"Harry closed the door to his flat, shouted that he was home and nodded with satisfaction when there was no answer. Monsters came in all shapes and sizes, but so long as they weren’t waiting for him in the kitchen when he came home there was a chance he would have an undisturbed night’s sleep."
Abruptly he is he called into his Chief’s office as he is being sent again far out of Norway to deal with the death of a Norwegian citizen. In The Bat, my last post, he went to Sydney, Australia. In this book he goes to Bangkok, Thailand because the Norwegian Ambassador, Atle Molnes, has been found murdered in a hotel whose clientele are customers from the First World meeting prostitutes.
Harry has achieved celebrity for solving the Australian case and is a suitably high profile officer to be sent to Thailand. With his excessive drinking official expectations for a real investigation are low which accords with their desire for a quiet solution to the murder.
Harry leverages his position to get a promise to fully investigate his sister’s rape when he returns from Thailand.
The weather is just as hot as in Australia but in Thailand the humidity is exhausting for the Norwegian visitor.
Nesbø, as in The Bat, has a striking police inspector with whom Harry is to work. He describes Liz Crumley:
The head acquired a body, and Harry had to blink twice to assure himself that he wasn’t seeing things. Crumley was broad-shouldered and almost as tall as Harry; the hairless skull had pronounced jaw muscles and two intensely blue eyes about a thin, straight mouth. The uniform was a pale blue shirt, a large pair of Nike trainers and a skirt.
They get along well as Liz tolerates Harry’s idiosyncrasies.
Liz takes Harry to examine the body which has been left on the bed at the motel where the air conditioning has been running to keep the body tolerable. Harry determines the murder was unlikely related to prostitution and was well planned.
As he meets the dysfunctional Molnes family Harry realizes they must be carefully examined. The widow, Hilde, is even deeper in her gin bottle than Harry is into his beer bottles. Barely mourning she cares little about her husband’s death. Teenage daughter, Runa, is beautiful and bitter. She has a prosthesis over her withered right arm.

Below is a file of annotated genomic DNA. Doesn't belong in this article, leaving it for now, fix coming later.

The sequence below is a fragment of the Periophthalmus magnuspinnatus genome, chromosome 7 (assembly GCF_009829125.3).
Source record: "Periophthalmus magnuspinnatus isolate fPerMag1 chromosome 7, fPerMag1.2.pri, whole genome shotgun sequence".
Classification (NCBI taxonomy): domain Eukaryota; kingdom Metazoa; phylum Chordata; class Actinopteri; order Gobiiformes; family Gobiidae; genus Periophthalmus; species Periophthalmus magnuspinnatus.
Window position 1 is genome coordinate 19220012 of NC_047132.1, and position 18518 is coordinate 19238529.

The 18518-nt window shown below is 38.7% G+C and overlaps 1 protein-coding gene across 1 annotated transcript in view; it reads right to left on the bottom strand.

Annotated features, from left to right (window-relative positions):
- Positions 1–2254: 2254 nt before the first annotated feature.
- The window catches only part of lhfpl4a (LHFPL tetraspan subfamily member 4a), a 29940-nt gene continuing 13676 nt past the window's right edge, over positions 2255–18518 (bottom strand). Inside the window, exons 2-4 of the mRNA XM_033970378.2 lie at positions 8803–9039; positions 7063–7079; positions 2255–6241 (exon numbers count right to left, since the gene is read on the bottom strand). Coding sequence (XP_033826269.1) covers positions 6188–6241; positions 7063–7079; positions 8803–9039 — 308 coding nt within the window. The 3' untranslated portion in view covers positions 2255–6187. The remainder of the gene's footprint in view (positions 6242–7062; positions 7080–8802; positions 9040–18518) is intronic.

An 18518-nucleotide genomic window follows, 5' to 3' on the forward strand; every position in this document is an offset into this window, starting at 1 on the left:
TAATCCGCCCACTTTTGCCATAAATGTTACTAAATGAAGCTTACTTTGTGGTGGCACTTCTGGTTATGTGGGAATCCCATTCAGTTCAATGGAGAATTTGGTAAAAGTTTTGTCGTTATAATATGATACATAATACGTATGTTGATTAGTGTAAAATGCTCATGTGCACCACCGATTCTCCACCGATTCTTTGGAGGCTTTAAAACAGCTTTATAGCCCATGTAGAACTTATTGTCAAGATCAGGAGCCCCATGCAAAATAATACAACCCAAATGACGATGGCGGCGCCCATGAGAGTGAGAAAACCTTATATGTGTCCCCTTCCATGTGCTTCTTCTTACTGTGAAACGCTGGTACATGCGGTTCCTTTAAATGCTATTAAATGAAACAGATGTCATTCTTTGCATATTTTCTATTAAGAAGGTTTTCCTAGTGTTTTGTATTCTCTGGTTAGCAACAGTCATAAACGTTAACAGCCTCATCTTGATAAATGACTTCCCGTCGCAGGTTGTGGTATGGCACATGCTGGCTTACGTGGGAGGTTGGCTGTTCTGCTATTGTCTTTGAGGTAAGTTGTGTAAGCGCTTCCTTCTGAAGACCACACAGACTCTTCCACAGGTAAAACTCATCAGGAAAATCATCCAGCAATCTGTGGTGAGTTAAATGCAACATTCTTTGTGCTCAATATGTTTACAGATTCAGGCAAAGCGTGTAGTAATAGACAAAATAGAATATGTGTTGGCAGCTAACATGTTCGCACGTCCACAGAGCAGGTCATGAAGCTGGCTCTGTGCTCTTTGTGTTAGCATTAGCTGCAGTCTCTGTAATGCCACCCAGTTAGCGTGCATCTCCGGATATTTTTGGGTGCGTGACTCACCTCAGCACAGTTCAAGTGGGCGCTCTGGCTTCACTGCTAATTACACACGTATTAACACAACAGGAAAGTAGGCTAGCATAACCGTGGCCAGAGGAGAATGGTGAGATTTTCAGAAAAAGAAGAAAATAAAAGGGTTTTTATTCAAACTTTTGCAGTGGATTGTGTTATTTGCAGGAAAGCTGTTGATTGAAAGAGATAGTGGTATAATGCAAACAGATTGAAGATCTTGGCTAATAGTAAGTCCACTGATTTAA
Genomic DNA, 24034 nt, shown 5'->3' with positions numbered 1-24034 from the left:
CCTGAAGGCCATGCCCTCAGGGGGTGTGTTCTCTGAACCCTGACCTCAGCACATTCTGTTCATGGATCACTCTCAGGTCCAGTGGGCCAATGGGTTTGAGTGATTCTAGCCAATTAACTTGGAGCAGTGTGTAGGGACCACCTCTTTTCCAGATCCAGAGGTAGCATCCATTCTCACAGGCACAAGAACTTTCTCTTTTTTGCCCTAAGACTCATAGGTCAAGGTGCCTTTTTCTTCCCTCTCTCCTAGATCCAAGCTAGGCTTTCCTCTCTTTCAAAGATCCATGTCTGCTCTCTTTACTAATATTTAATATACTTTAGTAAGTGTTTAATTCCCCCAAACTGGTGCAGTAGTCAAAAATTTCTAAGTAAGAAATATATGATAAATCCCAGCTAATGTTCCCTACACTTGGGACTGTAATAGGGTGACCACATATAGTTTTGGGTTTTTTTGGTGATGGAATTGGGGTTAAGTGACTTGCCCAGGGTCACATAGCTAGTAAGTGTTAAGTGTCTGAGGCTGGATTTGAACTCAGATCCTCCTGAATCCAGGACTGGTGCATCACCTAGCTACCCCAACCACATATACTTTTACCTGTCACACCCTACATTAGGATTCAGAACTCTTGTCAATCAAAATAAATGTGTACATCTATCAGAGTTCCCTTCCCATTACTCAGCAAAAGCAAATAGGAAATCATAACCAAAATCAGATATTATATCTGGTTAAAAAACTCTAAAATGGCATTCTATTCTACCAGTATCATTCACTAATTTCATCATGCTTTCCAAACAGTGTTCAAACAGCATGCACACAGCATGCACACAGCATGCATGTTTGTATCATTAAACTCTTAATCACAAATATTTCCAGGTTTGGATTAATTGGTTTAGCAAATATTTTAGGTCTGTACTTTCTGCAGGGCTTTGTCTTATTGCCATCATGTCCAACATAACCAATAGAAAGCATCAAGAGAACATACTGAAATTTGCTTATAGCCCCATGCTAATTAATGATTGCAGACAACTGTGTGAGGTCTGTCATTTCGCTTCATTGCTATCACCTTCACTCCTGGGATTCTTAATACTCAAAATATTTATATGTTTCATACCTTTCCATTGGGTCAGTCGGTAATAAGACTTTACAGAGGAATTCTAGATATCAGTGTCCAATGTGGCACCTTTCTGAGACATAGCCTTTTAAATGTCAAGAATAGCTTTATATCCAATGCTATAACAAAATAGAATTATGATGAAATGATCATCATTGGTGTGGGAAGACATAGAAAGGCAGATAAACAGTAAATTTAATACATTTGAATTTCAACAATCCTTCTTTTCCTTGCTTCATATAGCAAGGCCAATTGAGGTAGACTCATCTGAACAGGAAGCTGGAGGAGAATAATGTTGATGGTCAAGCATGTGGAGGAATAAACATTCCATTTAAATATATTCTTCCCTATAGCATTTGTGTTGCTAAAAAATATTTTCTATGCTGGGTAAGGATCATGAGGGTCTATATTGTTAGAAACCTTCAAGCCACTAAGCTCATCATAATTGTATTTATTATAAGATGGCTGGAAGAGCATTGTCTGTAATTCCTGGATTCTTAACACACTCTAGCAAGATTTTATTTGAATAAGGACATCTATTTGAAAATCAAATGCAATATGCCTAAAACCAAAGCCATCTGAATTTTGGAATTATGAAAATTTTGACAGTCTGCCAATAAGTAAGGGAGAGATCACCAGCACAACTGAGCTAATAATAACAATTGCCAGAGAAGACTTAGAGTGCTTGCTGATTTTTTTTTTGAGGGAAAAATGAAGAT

On delving into the Ambassador’s life Harry is drawn into contact with several expatriates from Norway. Each has his own connection with Molnes.
With the circumstances of his death, being found in a motel room for which a prostitute had an assignation contracted and was waiting a call at the office, and the setting of Bangkok there are sexual issues involved in the case.
I expect most readers will be like myself in assuming the issues involve sex with children. The story proves far more complex.
Just as in The Bat, Harry provokes some very bad men. In that part of his approach to investigation he reminds me of Spenser’s penchant for prodding.
I enjoyed the book but not as much as The Bat. The violence quotient was higher in this book and I found the ending unnecessarily twisted.
Harry is coping with his private demons but not addressing them whether he is drunk or sober.
I had read The Devil’s Star in 2006. I am now going back to see what I felt about Harry at that time and my next post will be about that book and my past and present thoughts on Harry. (Jan. 11/14)